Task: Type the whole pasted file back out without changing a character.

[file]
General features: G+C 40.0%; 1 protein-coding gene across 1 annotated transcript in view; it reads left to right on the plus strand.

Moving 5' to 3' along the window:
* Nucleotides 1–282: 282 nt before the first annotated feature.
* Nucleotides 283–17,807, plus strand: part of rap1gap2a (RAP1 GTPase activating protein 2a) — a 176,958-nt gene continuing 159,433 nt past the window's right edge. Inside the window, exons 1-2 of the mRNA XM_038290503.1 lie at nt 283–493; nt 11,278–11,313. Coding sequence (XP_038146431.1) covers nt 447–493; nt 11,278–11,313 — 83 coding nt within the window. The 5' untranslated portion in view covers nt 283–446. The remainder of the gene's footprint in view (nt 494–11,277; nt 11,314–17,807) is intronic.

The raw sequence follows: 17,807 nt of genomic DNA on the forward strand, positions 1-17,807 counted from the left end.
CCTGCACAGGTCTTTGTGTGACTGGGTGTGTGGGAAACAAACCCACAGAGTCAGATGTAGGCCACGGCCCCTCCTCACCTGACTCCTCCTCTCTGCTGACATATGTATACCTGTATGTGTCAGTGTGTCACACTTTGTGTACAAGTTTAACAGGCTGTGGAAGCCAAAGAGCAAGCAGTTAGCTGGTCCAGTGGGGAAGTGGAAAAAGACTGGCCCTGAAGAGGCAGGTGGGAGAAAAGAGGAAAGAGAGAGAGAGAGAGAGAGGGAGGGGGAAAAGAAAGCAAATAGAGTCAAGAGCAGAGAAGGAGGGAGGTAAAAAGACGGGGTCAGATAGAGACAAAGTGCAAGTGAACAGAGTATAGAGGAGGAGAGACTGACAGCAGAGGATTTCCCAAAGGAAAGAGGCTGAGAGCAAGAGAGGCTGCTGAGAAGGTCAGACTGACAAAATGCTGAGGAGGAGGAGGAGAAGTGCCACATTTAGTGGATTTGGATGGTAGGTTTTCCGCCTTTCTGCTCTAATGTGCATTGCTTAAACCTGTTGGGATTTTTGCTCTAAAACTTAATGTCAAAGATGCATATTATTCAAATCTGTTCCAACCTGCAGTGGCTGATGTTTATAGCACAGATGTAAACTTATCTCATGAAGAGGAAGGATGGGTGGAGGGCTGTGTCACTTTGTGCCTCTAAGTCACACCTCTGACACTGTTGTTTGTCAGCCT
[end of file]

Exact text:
General features: G+C 40.0%; 1 protein-coding gene across 1 annotated transcript in view; it reads left to right on the plus strand.

Moving 5' to 3' along the window:
* Nucleotides 1–282: 282 nt before the first annotated feature.
* Nucleotides 283–17,807, plus strand: part of rap1gap2a (RAP1 GTPase activating protein 2a) — a 176,958-nt gene continuing 159,433 nt past the window's right edge. Inside the window, exons 1-2 of the mRNA XM_038290503.1 lie at nt 283–493; nt 11,278–11,313. Coding sequence (XP_038146431.1) covers nt 447–493; nt 11,278–11,313 — 83 coding nt within the window. The 5' untranslated portion in view covers nt 283–446. The remainder of the gene's footprint in view (nt 494–11,277; nt 11,314–17,807) is intronic.

The raw sequence follows: 17,807 nt of genomic DNA on the forward strand, positions 1-17,807 counted from the left end.
CCTGCACAGGTCTTTGTGTGACTGGGTGTGTGGGAAACAAACCCACAGAGTCAGATGTAGGCCACGGCCCCTCCTCACCTGACTCCTCCTCTCTGCTGACATATGTATACCTGTATGTGTCAGTGTGTCACACTTTGTGTACAAGTTTAACAGGCTGTGGAAGCCAAAGAGCAAGCAGTTAGCTGGTCCAGTGGGGAAGTGGAAAAAGACTGGCCCTGAAGAGGCAGGTGGGAGAAAAGAGGAAAGAGAGAGAGAGAGAGAGAGGGAGGGGGAAAAGAAAGCAAATAGAGTCAAGAGCAGAGAAGGAGGGAGGTAAAAAGACGGGGTCAGATAGAGACAAAGTGCAAGTGAACAGAGTATAGAGGAGGAGAGACTGACAGCAGAGGATTTCCCAAAGGAAAGAGGCTGAGAGCAAGAGAGGCTGCTGAGAAGGTCAGACTGACAAAATGCTGAGGAGGAGGAGGAGAAGTGCCACATTTAGTGGATTTGGATGGTAGGTTTTCCGCCTTTCTGCTCTAATGTGCATTGCTTAAACCTGTTGGGATTTTTGCTCTAAAACTTAATGTCAAAGATGCATATTATTCAAATCTGTTCCAACCTGCAGTGGCTGATGTTTATAGCACAGATGTAAACTTATCTCATGAAGAGGAAGGATGGGTGGAGGGCTGTGTCACTTTGTGCCTCTAAGTCACACCTCTGACACTGTTGTTTGTCAGCCT